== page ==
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Johnson & Johnson COVID-19 vaccine pause ‘will not have a significant impact’ on U.S. vaccine roll out, White House says

The White House released a statement about the COVID-19 vaccine rollout. Let’s look at it

In this Thursday, April 8, 2021 file photo, the Johnson & Johnson COVID-19 vaccine sits on a table at a pop up vaccinations site the Albanian Islamic Cultural Center, in the Staten Island borough of New York. The U.S. is recommending a “pause” in administration of the single-dose Johnson & Johnson COVID-19 vaccine to investigate reports of potentially dangerous blood clots
The Johnson & Johnson COVID-19 vaccine sits on a table at a pop up vaccination site at the Albanian Islamic Cultural Center in the Staten Island borough of New York on Thursday, April 8, 2021. The U.S. is recommending a “pause” in administration of the single-dose vaccine to investigate reports of potentially dangerous blood clots.
Mary Altaffer, Associated Press

The White House has issued a statement to calm fears that the U.S. vaccine rollout will be slowed down after the announcement that the Johnson & Johnson COVID-19 vaccine’s distribution would be paused.

What happened with the J&J vaccine?

The Centers for Disease Control and Prevention and the Food and Drug Administration said in a joint statement that the U.S. will stall the release of the Johnson & Johnson COVID-19 vaccine to investigate reports of blood clots.

  • The FDA said the blood clot have been reported in women 18 to 48 years old.
  • According to the FDA, the blood clots happened about eight to 13 days after vaccination, USA Today reports.
  • In total, there were six reported cases out of 6.8 million total administered doses of the Johnson & Johnson vaccine, according to the FDA.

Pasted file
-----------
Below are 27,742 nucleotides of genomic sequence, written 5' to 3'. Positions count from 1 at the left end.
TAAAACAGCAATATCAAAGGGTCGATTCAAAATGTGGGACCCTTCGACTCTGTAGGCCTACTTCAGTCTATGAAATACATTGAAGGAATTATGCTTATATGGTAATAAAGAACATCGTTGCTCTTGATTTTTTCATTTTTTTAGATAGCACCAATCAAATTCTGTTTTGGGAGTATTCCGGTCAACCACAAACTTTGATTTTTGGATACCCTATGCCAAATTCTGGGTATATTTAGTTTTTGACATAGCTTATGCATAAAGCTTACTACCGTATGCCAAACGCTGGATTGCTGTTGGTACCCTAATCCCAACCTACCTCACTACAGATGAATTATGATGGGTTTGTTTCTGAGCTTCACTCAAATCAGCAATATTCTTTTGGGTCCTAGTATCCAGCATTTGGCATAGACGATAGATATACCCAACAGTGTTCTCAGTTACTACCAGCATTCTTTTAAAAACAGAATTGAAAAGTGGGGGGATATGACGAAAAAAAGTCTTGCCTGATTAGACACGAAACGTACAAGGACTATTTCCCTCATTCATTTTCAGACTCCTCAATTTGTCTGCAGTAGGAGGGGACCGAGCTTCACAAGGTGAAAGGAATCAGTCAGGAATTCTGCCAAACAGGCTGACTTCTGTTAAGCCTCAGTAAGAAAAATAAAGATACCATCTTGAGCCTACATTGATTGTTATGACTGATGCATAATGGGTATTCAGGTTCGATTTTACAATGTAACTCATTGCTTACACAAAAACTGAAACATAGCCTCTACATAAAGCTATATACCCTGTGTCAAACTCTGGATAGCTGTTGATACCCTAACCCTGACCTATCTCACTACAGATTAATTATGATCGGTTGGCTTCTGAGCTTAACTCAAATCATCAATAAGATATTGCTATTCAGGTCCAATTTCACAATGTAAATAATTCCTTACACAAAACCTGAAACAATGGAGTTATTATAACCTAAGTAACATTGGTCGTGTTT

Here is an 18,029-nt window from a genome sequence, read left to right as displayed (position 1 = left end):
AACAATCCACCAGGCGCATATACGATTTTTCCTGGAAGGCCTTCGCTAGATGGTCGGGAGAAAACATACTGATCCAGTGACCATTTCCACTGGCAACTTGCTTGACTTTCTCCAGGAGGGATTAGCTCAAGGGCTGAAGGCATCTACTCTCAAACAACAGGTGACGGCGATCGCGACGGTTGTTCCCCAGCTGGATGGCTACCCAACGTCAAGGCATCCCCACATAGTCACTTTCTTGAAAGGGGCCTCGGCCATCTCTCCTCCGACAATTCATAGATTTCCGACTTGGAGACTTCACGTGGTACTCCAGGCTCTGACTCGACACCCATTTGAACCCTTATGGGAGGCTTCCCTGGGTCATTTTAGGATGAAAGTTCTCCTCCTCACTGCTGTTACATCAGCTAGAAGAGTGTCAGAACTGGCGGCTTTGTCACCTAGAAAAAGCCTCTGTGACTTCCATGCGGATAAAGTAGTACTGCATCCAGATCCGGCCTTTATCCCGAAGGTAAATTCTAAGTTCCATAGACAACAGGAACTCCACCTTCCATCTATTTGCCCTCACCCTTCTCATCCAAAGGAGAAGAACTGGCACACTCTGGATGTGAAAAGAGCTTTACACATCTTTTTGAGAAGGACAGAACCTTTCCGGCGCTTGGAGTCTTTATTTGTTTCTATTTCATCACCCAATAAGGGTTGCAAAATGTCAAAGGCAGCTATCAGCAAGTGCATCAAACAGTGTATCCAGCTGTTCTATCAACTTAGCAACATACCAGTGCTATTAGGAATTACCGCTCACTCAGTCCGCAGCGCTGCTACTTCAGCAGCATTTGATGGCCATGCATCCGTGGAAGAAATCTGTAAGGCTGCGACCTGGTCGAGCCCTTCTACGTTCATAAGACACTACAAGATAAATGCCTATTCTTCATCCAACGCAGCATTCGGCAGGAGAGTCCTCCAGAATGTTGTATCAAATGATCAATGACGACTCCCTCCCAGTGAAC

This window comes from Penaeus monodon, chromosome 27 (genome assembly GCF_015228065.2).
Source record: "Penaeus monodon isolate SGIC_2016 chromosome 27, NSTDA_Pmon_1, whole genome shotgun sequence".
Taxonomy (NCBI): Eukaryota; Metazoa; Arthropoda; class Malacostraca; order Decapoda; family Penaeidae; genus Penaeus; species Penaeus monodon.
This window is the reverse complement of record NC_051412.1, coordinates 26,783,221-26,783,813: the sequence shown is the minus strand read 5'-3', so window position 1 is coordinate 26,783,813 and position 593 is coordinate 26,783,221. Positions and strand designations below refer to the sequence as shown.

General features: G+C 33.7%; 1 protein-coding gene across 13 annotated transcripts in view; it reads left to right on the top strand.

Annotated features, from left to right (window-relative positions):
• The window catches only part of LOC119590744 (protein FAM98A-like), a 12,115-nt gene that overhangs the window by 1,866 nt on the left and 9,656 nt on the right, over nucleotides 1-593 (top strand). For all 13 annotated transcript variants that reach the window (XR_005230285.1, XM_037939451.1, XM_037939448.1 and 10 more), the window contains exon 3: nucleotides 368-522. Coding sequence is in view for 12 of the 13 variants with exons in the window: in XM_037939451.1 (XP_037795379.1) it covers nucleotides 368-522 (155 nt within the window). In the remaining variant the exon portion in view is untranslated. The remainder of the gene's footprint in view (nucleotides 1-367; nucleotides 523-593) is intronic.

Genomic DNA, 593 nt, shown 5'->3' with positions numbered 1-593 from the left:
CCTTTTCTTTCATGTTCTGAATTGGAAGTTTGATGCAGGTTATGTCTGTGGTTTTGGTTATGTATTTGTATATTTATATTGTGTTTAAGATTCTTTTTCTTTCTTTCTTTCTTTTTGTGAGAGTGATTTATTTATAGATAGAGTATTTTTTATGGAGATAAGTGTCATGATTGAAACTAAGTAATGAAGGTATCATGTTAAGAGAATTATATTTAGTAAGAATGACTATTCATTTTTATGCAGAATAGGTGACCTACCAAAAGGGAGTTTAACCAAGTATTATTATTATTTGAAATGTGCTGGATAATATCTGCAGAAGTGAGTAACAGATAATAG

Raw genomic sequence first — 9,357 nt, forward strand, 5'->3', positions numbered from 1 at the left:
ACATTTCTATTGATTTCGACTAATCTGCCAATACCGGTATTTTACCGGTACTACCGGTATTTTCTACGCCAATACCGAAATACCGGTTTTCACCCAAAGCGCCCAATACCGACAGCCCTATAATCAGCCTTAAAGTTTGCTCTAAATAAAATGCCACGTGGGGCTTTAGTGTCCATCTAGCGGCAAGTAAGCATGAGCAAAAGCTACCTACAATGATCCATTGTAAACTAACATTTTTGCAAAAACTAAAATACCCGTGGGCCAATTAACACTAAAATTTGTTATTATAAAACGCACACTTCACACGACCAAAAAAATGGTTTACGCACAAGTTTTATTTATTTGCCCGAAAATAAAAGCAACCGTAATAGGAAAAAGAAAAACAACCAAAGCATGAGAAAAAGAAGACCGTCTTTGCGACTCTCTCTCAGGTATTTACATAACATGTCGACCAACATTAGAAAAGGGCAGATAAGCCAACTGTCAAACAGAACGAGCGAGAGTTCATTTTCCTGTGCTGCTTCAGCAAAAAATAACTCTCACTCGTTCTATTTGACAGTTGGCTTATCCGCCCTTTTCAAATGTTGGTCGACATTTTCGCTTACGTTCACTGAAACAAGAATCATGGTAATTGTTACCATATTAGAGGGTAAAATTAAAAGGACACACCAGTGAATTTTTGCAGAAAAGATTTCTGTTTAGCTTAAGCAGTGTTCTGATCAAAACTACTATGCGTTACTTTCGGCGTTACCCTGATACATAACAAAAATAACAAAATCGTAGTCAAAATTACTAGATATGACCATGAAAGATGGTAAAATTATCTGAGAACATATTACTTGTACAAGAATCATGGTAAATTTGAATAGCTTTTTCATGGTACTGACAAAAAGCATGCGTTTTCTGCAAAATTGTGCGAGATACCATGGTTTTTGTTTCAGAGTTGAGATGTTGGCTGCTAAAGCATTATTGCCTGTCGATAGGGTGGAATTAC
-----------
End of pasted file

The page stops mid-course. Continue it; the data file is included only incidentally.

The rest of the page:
White House reacts to the pause

Jeff Zients, White House COVID-19 response coordinator, released a statement that said the pause in Johnson & Johnson vaccine won’t impact the overall U.S. rollout too much.

  • “Johnson & Johnson vaccine makes up less than 5% of the recorded shots in arms in the United States to date. Based on actions taken by the president earlier this year, the United States has secured enough Pfizer and Moderna doses for 300 million Americans,” he said.

Zients said the U.S. has made 25 million doses of the Pfizer and Moderna vaccines available. He said plenty of vaccines are available to meet the White House goal for the vaccine rollout.

  • “This is more than enough supply to continue the current pace of vaccinations of 3 million shots per day, and meet the president’s goal of 200 million shots by his 100th day in office — and continue on to reach every adult who wants to be vaccinated. We are working now with our state and federal partners to get anyone scheduled for a J&J vaccine quickly rescheduled for a Pfizer or Moderna vaccine.”